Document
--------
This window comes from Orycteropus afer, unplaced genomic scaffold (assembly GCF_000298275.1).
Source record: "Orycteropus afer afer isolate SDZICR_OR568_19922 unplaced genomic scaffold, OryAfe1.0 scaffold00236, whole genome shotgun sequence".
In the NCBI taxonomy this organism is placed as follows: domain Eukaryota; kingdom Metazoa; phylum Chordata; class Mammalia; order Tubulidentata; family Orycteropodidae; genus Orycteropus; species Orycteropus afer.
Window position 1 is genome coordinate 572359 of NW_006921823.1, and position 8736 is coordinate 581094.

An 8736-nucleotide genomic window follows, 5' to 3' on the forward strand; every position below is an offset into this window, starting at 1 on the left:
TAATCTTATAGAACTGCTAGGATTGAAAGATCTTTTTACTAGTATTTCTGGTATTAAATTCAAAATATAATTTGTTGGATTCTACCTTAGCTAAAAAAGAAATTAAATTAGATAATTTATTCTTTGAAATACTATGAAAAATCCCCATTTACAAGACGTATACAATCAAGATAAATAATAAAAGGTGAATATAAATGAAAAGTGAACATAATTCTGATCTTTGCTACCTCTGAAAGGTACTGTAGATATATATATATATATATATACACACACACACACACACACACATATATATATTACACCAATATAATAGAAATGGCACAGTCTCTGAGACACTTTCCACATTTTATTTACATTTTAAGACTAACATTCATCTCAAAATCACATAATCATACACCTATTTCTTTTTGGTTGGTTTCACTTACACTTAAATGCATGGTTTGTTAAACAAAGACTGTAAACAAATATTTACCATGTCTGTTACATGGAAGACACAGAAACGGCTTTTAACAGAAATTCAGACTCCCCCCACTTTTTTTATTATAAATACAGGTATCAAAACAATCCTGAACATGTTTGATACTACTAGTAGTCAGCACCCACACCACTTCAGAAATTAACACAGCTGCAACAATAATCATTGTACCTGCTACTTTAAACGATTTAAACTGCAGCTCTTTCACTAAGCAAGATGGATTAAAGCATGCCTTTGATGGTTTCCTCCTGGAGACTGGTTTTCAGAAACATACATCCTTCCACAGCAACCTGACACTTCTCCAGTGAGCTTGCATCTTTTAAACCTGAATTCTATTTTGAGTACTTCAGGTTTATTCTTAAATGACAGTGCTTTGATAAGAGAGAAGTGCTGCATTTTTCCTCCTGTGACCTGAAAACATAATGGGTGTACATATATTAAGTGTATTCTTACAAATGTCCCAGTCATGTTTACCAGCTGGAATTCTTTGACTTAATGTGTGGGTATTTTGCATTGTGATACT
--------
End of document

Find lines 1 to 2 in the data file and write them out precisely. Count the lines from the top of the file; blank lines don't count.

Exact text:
This window comes from Orycteropus afer, unplaced genomic scaffold (assembly GCF_000298275.1).
Source record: "Orycteropus afer afer isolate SDZICR_OR568_19922 unplaced genomic scaffold, OryAfe1.0 scaffold00236, whole genome shotgun sequence".